Symposium on Language and Culture; Proceedings

By Viola E. Garfield; Wallace L. Chafe | Go to book overview

THE SEQUENTIAL DISTRIBUTION OF THANKING IN AYMARA CULTURE

John T. Cole

THE INFORMATION on which this paper is based was obtained during field work among the Aymaras in Bolivia. The work was done in the village of Untavi near Lake Poopó. 1

The purpose of the paper is twofold. On the one hand, I wish to demonstrate the importance of studying the distribution of linguistic forms in concrete contexts as a means of determining the perceptual organization of these contexts. On the other hand, I wish to demonstrate the importance of logical analysis for increasing the psychological realism of ethnographic reporting. To illustrate these points, I shall examine at some length a detail in the use of the expression "thank you" 2 in Aymara culture.

First, I would like to give a brief sketch of the ideas which led to my interest in the data. As I use the term culture, it refers to a shared pattern of experience. The purpose of ethnography is the construction of a conceptual pattern which mirrors this experiential pattern. Ethnographic methodology, therefore, centers on the twofold problem of conceptualization. On the one hand, we have the problem of clarity-the problem of constructing a logically coherent conceptualization. On the other hand, we have the problem of fidelity-the problem of constructing a conceptualization which faithfully represents the experience of the people we are studying.

This approach leads to a definite criterion of methodological significance for ethnographic problems: The most important problems are those which seem trivial in themselves but are highly resistant to our attempts at forming a conceptualization which is both clearcut and realistic. These are the problems which reveal the weaknesses of our conceptualization in the most striking manner.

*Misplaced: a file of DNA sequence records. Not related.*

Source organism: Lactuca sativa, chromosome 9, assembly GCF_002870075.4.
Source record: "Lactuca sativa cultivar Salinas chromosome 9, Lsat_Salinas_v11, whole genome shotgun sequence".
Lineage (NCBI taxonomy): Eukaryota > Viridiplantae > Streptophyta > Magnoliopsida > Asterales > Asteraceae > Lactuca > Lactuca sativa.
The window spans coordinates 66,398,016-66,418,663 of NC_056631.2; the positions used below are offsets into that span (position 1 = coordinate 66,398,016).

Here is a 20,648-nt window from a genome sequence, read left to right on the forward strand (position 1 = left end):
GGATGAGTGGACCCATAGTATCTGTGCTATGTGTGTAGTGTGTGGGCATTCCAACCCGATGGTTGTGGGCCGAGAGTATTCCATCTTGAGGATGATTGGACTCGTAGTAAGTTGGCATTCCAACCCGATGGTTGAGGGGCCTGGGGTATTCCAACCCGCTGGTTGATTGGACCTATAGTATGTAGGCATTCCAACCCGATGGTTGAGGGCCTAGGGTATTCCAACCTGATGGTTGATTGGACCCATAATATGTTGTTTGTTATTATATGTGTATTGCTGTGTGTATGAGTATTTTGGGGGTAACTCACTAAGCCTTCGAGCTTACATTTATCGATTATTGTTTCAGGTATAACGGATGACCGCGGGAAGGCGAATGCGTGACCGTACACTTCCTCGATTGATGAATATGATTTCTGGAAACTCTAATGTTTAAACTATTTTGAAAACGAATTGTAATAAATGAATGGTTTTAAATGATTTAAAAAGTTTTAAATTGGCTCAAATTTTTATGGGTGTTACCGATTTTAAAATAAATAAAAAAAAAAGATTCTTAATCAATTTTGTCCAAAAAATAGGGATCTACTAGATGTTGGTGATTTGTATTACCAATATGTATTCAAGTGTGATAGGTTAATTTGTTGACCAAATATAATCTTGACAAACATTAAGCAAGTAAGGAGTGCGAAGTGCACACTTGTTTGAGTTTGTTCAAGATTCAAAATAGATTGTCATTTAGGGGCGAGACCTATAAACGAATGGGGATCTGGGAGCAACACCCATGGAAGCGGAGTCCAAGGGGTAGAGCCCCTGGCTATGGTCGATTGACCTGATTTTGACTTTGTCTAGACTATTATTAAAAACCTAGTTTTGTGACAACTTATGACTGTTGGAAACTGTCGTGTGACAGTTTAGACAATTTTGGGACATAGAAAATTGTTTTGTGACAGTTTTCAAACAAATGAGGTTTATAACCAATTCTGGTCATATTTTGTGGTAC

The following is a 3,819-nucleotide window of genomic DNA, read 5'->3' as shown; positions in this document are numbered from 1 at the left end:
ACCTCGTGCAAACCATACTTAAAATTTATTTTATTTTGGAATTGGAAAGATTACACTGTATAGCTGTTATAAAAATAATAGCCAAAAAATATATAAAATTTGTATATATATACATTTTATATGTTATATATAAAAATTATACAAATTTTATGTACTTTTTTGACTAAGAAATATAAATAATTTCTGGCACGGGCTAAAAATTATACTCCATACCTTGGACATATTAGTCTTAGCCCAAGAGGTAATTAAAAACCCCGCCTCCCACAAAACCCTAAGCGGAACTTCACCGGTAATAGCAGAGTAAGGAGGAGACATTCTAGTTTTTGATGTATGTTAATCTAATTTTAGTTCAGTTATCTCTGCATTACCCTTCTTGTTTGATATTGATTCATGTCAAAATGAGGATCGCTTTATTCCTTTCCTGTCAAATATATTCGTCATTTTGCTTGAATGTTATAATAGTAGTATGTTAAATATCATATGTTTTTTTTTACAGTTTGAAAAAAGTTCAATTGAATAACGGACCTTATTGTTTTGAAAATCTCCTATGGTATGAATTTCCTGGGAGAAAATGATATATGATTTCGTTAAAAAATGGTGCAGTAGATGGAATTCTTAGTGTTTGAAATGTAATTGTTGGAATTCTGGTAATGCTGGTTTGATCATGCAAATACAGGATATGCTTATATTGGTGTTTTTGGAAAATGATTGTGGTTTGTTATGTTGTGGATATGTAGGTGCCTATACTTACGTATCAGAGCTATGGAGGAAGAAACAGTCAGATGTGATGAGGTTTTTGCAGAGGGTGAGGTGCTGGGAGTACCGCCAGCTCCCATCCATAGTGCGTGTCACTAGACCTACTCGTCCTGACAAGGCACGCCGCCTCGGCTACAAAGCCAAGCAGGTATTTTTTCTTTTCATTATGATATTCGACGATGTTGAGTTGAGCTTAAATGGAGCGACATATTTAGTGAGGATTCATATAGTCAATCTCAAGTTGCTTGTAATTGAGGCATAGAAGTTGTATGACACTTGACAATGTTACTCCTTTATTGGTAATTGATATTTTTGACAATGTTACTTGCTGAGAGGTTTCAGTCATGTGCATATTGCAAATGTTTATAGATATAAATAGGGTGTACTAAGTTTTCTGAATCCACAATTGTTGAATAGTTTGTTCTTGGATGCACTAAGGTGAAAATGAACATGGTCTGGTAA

The problem which I wish to discuss has just this combination of triviality and difficulty. I noticed that one of my Aymara friends would eventually drop the "thank you" 3 if I gave him a sufficiently large number of cigarettes during the course of a visit. 4 His behavior on these occasions seemed to be completely natural and spontaneous. There seemed to be no uneasiness in the way in which he accepted the cigarettes.

This situation seemed confusing from two standpoints. From a descriptive point of view, the pattern seemed vague since it was apparently impossible to predict exactly when the "thank you" would disappear. From a theoretical point of view, the pattern seemed paradoxical since one might expect the gratitude to increase as the series of gifts became longer. The behavior seemed completely understandable from an intuitive standpoint, since I was familiar with the same sort of behavior in our own culture. And yet, from a conceptual standpoint, it did not make sense.

We might interpret this behavior as idiosyncratic rather than cultural. However, unless we are willing to make the farfetched assumption that his behavior is unintelligible in the framework of Aymara culture, the problem remains: How can such behavior be intelligible? The difficulty cannot be disposed of by saying that he was "discourteous"

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Symposium on Language and Culture; Proceedings
Table of contents

Table of contents

  • Title Page i
  • Preface iii
  • Contents v
  • Introduction vii
  • An Evolutionary Sketch of Russian Kinship 1
  • Notes 22
  • Bibliography 23
  • Culture Geography at a Distance: Some Problems in the Study of East European Jewry 27
  • Notes 36
  • Bibliography 38
  • Linguistic Evidence for Salish Prehistory 41
  • Notices to Aes Members 51
  • Notes 57
  • Bibliography 58
  • Inconsistencies in Cherokee Spelling 60
  • The Sequential Distribution of Thanking in Aymara Culture 64
  • Notes 67
  • Lynching the Lexicographers 69
  • Notes 94
  • Notices to Aes Members 96
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